Dr. Seuss, The Cat in the Hat, and Allan Sherman, a shared experience from generation to generation.

Day #47-Netflix Guilt

Yes, I have a subscription to Netflix, and yes, I am frustrated when everyone else who has a subscription logs on at the same time to watch House of Cards. But I am more frustrated when the CEO of Netflix, Reed Hastings, has suggested that the problem with public education is local school boards. Hastings is a big supporter of charter schools and an investor in Rocketship Education, a charter school network.

netflixThere are times when local school boards can be maddening, but they are a function of our democratic  society. I have been to Board of Education meetings in my town where issues are often contentious:  teacher termination, school policies, book censorship, building improvements, class enrollment. Politics can exacerbate these contentious issues. Hastings claims that because charter schools have boards that are not political, not elected, they have “a stable governance” and this governances allows charter school boards to get better every year.

I enjoy the Netflix service, and I am willing to pay the subscription service, but in this instance, I am not voting with my purse. I am aware that Hastings is much like the manipulative characters in House of Cards, and there is a twinge of guilt in knowing that in paying for a subscription to Netflix, the result, in real life and on the screen, is fueling democracy under attack.

Day 28: Last Minutes of “Love Actually” Not Acting

We are not TV people…we are movie people. We are also repeat movie watchers which means that more often than not, one of us is so familiar with the lines of a film that he or she is in sync with the actor or actress…Which means that either of us can identify a movie from the soundtrack while we are in another room entirely…. Which means that we can watch several films at once clicking through the channels as sort of a “best of” film  parts…. Which explains why Love Actually has been playing on the TV this past week.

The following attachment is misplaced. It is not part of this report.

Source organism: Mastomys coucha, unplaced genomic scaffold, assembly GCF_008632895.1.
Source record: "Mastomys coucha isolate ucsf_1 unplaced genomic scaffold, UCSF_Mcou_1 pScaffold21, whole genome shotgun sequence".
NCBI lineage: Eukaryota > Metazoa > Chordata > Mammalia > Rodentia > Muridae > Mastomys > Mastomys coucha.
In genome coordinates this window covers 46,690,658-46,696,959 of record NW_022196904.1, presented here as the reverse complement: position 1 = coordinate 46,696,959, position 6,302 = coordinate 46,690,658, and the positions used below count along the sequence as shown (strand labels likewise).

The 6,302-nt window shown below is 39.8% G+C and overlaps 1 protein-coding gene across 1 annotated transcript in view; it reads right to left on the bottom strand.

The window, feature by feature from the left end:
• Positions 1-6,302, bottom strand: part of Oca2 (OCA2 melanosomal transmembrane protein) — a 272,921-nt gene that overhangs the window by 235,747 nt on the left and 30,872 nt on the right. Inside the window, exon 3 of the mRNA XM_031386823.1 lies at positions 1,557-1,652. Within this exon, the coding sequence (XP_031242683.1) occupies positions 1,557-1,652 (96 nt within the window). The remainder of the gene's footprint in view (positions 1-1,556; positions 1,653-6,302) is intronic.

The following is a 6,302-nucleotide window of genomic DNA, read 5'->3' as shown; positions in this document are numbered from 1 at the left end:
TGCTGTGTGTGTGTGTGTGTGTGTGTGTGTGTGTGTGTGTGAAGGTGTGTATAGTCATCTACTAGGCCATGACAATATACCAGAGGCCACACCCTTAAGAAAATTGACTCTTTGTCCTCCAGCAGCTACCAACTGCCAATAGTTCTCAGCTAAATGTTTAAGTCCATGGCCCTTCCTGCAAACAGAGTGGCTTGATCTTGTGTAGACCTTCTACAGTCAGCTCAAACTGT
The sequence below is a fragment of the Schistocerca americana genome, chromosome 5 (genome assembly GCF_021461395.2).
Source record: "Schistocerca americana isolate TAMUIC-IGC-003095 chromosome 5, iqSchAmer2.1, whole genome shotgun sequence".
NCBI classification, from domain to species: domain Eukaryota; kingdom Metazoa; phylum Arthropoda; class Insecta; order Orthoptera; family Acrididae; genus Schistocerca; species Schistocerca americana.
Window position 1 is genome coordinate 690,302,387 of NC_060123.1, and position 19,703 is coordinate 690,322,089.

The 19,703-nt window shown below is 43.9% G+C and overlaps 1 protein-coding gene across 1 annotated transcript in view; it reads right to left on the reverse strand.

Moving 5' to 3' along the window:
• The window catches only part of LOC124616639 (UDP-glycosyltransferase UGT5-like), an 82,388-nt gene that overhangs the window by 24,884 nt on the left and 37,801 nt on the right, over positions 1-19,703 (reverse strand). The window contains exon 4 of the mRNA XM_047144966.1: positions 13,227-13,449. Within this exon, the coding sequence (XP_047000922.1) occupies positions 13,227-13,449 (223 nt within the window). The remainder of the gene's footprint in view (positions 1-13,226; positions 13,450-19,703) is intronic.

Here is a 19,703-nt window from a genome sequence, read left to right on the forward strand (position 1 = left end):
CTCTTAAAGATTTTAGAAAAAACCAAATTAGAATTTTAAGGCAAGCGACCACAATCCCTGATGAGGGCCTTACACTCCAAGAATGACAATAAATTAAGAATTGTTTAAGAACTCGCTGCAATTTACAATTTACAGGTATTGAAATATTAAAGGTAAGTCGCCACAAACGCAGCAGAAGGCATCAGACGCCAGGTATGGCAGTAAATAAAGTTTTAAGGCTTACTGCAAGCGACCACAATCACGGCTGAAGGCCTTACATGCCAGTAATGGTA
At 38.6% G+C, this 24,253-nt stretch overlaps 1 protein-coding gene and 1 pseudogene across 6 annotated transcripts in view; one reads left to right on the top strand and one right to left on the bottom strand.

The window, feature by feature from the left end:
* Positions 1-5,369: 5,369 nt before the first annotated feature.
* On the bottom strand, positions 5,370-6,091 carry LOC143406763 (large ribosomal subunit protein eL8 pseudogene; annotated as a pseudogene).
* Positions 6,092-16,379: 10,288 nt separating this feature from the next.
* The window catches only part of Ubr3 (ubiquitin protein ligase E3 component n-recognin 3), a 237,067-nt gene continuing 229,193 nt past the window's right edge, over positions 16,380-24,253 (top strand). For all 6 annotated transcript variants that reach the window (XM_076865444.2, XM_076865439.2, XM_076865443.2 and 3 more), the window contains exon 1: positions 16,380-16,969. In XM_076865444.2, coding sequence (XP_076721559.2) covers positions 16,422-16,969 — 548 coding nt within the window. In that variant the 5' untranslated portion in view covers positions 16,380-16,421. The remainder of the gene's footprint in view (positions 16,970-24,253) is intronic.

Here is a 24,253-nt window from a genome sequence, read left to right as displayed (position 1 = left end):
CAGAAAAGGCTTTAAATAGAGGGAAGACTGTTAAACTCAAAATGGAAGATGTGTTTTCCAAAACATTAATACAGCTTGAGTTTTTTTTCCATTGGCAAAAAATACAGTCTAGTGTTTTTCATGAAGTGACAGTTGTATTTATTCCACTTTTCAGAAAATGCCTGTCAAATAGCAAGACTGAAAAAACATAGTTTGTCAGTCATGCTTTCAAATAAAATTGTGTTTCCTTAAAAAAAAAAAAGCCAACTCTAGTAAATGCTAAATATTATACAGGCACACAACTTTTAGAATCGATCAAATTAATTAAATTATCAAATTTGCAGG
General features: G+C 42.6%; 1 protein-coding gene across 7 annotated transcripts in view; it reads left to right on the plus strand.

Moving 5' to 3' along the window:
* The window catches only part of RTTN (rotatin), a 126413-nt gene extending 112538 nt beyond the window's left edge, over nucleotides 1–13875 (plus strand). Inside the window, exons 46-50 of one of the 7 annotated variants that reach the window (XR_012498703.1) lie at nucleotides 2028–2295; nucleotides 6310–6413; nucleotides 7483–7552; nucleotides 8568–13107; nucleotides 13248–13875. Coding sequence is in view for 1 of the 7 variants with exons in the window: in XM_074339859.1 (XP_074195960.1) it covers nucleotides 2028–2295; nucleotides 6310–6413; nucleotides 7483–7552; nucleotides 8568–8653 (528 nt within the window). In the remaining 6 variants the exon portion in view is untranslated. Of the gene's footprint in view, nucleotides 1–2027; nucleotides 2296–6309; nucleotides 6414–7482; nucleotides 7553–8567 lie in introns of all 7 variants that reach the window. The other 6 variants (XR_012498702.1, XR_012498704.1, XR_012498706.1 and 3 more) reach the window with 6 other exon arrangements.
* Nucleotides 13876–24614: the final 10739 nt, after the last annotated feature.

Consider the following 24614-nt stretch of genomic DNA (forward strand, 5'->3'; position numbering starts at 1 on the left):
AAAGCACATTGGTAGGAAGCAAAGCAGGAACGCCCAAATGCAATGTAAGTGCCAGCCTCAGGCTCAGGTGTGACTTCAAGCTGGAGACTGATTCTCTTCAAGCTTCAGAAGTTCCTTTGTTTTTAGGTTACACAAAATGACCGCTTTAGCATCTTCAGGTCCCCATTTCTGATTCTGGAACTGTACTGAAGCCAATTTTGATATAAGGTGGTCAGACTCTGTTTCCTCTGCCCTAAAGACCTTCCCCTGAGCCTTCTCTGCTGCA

My husband loves the film.

Hs admiration is not understood by The Atlantic’s Christopher Orr who condemned the film in his follow-up review Love Actually -em- Still Awful as

… almost two hours of rom-com porn, of grand gestures with little buildup and no follow through, of money shots. And I can’t help but wonder whether this is not, in part, why the movie seems to be more popular than ever. 

I can say with some certainty that this is not my favorite film either…except for the last  minute. The last minutes (at 2:41 in video below)are filmed at London’s Heathrow Airport, where instead of showing the audience the actors playing at “Love Actually,” there is a montage of real people  greeting each other at the arrival gate.

People hug. People kiss. People cry and greet each other with tenderness at this busy, impersonal airport. The montage of reunions is match cut to a series of split screens that split and split again forming a mosaic while the refrain “where would I be without you?” repeats from the Beach Boys,”God Only Knows.”

Not acting…actual Love.

Day 5 The DVR-How Much Can You Watch?

 

The commercial this morning featured a man asking couples how much they liked their present DVR services. The question was fair enough, after all, he was obviously selling DVR subscription services.  He was promoting his company’s advantages by comparison.

His tone was sympathetic, communicating his interest in supporting those poor families with such obvious substandard DVR services. He was reaching out to those subscribers who could only tape one or two shows at a time. He was offering a service that could tape FIVE shows (yes, five!) at a time.
“You can even be watching another show while you tape!” he triumphed.

Why? Does someone ever watch all those recordings?